Political uncertainty continues to stunt growth among small business community

More than seven in 10 small businesses have held back on investment while Brexit uncertainty continues to loom overhead, a new study has revealed.

The finding forms part of the Federation of Small Businesses’ (FSB) latest report into UK productivity.

According to the data, small firms are “struggling to expand, hire and raise productivity” as a direct result of political and Brexit uncertainty.

In total, 72 per cent of small businesses are “not planning” to increase capital investment into their businesses over the next three months – the highest on record since the first three months of 2017.

It means that business investment has fallen for straight quarters for the first time since the 2008 financial crisis.

Recruitment is also seen as a key barrier to growth. The survey shows that more than one in three (35 per cent) small business owners struggle to access appropriately skilled staff. This is the biggest proportion since Q3 (July to August) 2015.

In fact, the net balance of small businesses increasing the size of their workforce has actually fallen into negative territory, at minus two per cent – meaning more businesses are decreasing in terms of staff size than increasing.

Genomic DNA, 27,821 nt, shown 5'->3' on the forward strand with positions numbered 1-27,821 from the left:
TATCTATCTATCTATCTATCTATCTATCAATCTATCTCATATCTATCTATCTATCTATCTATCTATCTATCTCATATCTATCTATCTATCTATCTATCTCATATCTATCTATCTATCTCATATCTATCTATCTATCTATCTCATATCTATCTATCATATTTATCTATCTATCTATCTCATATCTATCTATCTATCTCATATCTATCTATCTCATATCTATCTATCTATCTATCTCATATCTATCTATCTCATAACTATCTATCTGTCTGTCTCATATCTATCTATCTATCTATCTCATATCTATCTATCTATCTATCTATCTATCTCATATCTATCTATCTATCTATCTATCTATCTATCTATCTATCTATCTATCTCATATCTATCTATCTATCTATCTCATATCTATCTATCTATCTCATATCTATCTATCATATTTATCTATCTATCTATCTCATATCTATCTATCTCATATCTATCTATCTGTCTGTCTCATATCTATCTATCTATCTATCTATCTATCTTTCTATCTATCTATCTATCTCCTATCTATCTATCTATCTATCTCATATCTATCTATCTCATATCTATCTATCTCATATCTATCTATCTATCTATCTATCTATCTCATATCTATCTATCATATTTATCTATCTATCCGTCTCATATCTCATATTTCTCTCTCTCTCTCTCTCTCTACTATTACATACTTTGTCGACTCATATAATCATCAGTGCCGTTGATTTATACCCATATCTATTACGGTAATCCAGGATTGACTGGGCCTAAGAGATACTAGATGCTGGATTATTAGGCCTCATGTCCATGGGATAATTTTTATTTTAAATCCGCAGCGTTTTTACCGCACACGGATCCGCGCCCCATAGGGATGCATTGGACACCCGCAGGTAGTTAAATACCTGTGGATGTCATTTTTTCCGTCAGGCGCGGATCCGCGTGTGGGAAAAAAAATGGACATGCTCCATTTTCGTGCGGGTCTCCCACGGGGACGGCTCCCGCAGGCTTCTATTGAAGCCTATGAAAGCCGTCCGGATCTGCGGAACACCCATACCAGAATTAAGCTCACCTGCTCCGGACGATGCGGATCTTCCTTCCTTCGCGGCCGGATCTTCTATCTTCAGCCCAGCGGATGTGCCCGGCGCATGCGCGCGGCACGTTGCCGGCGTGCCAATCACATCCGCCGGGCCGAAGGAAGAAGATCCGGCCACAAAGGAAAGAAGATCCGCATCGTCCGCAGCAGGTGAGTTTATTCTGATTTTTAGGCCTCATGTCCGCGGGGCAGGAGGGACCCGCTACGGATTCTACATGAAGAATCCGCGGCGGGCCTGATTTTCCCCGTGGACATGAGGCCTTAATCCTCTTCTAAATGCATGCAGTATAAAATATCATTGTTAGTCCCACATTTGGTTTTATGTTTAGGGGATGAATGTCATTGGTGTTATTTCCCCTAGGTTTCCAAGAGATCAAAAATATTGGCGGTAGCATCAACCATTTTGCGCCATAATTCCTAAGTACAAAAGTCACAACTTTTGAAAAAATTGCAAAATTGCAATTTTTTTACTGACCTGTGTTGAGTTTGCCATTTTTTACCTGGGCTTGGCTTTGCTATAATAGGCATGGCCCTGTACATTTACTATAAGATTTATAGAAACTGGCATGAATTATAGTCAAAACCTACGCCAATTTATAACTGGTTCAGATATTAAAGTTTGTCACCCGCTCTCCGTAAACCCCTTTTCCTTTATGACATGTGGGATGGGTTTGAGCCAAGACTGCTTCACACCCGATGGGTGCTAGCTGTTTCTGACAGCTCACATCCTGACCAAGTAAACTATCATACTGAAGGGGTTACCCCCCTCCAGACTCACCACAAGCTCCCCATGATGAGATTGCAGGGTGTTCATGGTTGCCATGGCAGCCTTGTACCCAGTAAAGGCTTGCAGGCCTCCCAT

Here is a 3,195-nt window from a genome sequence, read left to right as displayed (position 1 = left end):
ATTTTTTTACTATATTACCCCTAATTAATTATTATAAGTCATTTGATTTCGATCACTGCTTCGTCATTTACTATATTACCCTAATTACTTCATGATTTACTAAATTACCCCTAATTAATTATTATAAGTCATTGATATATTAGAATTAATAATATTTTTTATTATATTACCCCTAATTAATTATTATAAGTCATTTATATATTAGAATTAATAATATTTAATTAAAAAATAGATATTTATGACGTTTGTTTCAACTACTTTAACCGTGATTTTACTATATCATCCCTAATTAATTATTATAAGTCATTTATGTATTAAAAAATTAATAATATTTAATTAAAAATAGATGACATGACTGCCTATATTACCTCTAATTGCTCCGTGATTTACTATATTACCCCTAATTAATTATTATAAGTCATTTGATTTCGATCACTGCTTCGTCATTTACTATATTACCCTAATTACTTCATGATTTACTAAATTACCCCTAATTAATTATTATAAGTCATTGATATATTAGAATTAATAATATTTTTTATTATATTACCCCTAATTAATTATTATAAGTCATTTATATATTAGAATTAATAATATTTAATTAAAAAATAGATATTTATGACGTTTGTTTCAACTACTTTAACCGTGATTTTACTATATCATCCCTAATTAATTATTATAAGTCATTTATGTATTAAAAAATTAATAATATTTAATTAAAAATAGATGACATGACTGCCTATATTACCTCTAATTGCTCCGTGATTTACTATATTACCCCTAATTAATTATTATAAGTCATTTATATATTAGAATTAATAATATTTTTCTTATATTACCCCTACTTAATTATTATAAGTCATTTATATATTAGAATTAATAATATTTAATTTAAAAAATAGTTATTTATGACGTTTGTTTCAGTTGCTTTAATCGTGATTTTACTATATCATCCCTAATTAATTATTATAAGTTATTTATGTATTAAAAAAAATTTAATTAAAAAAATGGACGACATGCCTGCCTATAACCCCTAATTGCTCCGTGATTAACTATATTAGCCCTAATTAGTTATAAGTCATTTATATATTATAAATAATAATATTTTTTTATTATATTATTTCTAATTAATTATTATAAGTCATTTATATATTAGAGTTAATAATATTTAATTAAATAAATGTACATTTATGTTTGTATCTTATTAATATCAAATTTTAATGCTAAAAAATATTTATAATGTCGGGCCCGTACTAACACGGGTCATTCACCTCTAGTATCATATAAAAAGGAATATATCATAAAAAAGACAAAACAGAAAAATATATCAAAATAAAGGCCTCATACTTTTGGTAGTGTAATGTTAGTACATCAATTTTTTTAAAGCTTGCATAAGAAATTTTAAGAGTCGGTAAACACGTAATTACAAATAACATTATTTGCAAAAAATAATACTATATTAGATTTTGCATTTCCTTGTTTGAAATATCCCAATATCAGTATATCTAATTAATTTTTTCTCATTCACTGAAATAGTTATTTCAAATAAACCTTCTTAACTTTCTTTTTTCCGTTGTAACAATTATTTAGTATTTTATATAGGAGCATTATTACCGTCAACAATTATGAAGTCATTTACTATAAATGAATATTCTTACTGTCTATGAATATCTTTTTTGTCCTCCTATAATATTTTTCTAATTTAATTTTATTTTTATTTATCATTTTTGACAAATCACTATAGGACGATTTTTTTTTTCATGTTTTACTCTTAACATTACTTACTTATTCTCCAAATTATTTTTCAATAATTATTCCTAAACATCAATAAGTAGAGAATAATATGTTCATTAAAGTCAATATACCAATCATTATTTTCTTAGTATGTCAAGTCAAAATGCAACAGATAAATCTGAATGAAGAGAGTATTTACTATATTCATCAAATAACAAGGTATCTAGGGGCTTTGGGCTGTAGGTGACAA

The FSB attributes this to EU net migration plummeting from 189,000 to 74,000 in the 12 months to December 2018. Around one in five small businesses rely on EU staff to operate effectively.

Commenting on the figures, FSB National Chairman Mike Cherry is now calling on the Government to “spell out their plans for supporting small firms and securing a pro-business Brexit”.

“It’s impossible for small business owners to invest for the future when we don’t know what the future holds,” he said.

“Lifting productivity among the smaller firms that make-up 99 per cent of our business community is a must. But until we have the political certainty that enables us to take risks and innovate, achieving that goal will remain elusive.”

Mr Cherry added: “A tight labour market and falling migration don’t help matters. It’s becoming harder and harder to find the right people to fill vacancies. With that in mind, we welcome the announcement of a Migration Advisory Committee review of future salary thresholds for those looking to make the UK their home.”

The following two tabs change content below.
Jon Stocker

Jon Stocker

General Practice Partner
Jon Stocker is a general practice accountant. He trained with the Exeter office of a medium sized firm and, in 1993 set up his own practice in Honiton, Devon. Having been a sole trader for over six years he and his clients joined Milsted Langdon in 1999, at which time Jon became a Principal Manager with the firm. He became a Director in 2004 and a partner in 2008.